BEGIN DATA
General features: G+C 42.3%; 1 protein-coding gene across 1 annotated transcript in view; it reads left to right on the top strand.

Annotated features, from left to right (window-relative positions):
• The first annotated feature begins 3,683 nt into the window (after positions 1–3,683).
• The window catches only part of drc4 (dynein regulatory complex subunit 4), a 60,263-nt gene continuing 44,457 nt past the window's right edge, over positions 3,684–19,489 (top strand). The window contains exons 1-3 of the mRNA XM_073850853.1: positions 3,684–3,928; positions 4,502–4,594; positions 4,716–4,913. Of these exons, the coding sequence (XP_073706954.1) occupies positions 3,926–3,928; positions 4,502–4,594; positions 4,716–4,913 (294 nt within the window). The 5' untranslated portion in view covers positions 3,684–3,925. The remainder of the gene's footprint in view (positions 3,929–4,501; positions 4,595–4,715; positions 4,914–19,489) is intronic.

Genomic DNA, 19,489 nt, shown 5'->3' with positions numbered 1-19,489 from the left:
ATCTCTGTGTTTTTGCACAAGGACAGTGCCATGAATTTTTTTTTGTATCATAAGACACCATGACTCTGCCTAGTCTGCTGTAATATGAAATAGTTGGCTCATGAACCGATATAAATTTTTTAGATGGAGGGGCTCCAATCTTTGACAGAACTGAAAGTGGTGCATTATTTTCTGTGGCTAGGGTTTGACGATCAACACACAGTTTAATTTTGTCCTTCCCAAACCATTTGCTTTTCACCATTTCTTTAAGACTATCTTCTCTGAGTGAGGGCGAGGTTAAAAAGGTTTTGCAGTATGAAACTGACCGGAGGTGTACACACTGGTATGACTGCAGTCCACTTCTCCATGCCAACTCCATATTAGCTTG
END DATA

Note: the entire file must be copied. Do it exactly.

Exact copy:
General features: G+C 42.3%; 1 protein-coding gene across 1 annotated transcript in view; it reads left to right on the top strand.

Annotated features, from left to right (window-relative positions):
• The first annotated feature begins 3,683 nt into the window (after positions 1–3,683).
• The window catches only part of drc4 (dynein regulatory complex subunit 4), a 60,263-nt gene continuing 44,457 nt past the window's right edge, over positions 3,684–19,489 (top strand). The window contains exons 1-3 of the mRNA XM_073850853.1: positions 3,684–3,928; positions 4,502–4,594; positions 4,716–4,913. Of these exons, the coding sequence (XP_073706954.1) occupies positions 3,926–3,928; positions 4,502–4,594; positions 4,716–4,913 (294 nt within the window). The 5' untranslated portion in view covers positions 3,684–3,925. The remainder of the gene's footprint in view (positions 3,929–4,501; positions 4,595–4,715; positions 4,914–19,489) is intronic.

Genomic DNA, 19,489 nt, shown 5'->3' with positions numbered 1-19,489 from the left:
ATCTCTGTGTTTTTGCACAAGGACAGTGCCATGAATTTTTTTTTGTATCATAAGACACCATGACTCTGCCTAGTCTGCTGTAATATGAAATAGTTGGCTCATGAACCGATATAAATTTTTTAGATGGAGGGGCTCCAATCTTTGACAGAACTGAAAGTGGTGCATTATTTTCTGTGGCTAGGGTTTGACGATCAACACACAGTTTAATTTTGTCCTTCCCAAACCATTTGCTTTTCACCATTTCTTTAAGACTATCTTCTCTGAGTGAGGGCGAGGTTAAAAAGGTTTTGCAGTATGAAACTGACCGGAGGTGTACACACTGGTATGACTGCAGTCCACTTCTCCATGCCAACTCCATATTAGCTTG